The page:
The fight against corruption should begin at school

by Kizito Makoye
Tuesday, 13 May 2014 18:16 GMT

* Any views expressed in this opinion piece are those of the author and not of Thomson Reuters Foundation.

Ever since a school in Tanzania introduced an anti-corruption club, no one wants to skip class anymore.

DAR ES SALAAM, Tanzania (Thomson Reuters Foundation)—At Mtendeni primary school in Dar es Salaam, pupils often dodge classes because they find the lessons boring. But ever since the school introduced an anti-corruption club, no one wants to skip out.

“I like the club, I don’t miss it. It is the only place to learn many issues about corruption and how to avoid it,” says Shakila Othman, a seventh grade student.

Every Friday pupils gather at the school’s assembly hall to showcase their skills in singing, drama, storytelling and satirical art, all part of the club’s activities that are aimed at teaching moral decency.

The school, named after a palm tree, introduced the club as part of government policy to implant the ethics of honesty and moral uprightness among children.  

Some of the plays performed by pupils to demonstrate how corruption is deeply embedded in public sector services are quite revealing.

Girls with their shirts stuffed play sick, pregnant women.  They approach a boy playing the role of a doctor who has stolen life-saving drugs from the village hospital and is unable to provide care to the patients. The scene ends with the women falling down one by one as if they are dying for lack of medical attention.

In another scene, a boy acting as a corrupt contractor extorts bribes during the construction of a village school. But he meets angry villagers who decide to remove him from office and shame him publicly.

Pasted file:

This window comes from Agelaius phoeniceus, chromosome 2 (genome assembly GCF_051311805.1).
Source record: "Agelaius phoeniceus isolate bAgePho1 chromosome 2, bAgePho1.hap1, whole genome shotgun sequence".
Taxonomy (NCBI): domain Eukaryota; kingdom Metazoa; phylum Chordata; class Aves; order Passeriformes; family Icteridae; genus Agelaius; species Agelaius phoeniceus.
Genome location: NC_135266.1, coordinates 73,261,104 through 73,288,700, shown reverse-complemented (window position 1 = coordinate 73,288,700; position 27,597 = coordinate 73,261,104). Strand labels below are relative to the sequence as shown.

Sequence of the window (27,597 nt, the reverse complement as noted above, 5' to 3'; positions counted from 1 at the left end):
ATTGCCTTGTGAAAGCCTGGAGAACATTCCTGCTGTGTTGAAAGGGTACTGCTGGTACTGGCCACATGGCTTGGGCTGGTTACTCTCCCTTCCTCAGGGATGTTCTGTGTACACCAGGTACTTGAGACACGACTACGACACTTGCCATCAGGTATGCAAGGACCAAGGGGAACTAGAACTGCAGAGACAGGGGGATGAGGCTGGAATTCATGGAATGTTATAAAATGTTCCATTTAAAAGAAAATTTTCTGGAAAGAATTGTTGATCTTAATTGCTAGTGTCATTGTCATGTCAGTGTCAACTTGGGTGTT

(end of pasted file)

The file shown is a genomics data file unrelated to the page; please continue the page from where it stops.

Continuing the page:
Fighting corruption is increasingly an uphill struggle in Tanzania.  The government agency the Prevention and Combating of Corruption Bureau (PCCB) has introduced anti-corruption clubs in primary schools as part of an effort to reach young people at an impressionable age and  inculcate the values of open and responsible governance.

“We believe children at a tender age have the potential to fight corruption that is plaguing our society,” PCCB’s spokesperson Doreen Kapwani told Thomson Reuters Foundation.

The clubs are formed as student associations with the mission to sensitise pupils and teachers alike, to raise awareness and empower them to tackle the ills of corruption. Pupils are encouraged to refrain from bad behaviour such as coming to school late, dressing indecently, abusing others, fighting, stealing, cheating in examinations or bribing teachers to get higher grades. The clubs implant core values to make young people responsible citizens, Kapwani said.

“When children learn the reality of everyday corruption from an early age they are likely to reject it, even if their parents take it as a reality of everyday life,” she said.

According to PCCB, 3,949 anti-corruption clubs with 266,300 members had been formed in primary and secondary schools in Tanzania by August 2013.

Teachers called these clubs a revolution in the country’s history of fighting graft and are urging community members to participate in order to help them achieve their goals.

“We are building the generation of morally sound people who will lead the struggle against corruption,” said Deogratius Ngonyani, a teacher at Mtendeni.

Tanzania is not alone in using student clubs.  According to Transparency International, anti-corruption associations in schools have been instrumental in addressing graft in 24 countries across the world, including Chile, Italy, Pakistan and Thailand.

In Cambodia, the chapter organised a youth camp in 2013 to raise awareness about the effect of corruption on politics and economic development. A recent TI report said that stepping up the fight against corruption in education is necessary not only to keep kids in school and achieve their educational goals, but also to ensure that the next generation is prepared to say “No” to corruption.

Our Standards: The Thomson Reuters Trust Principles.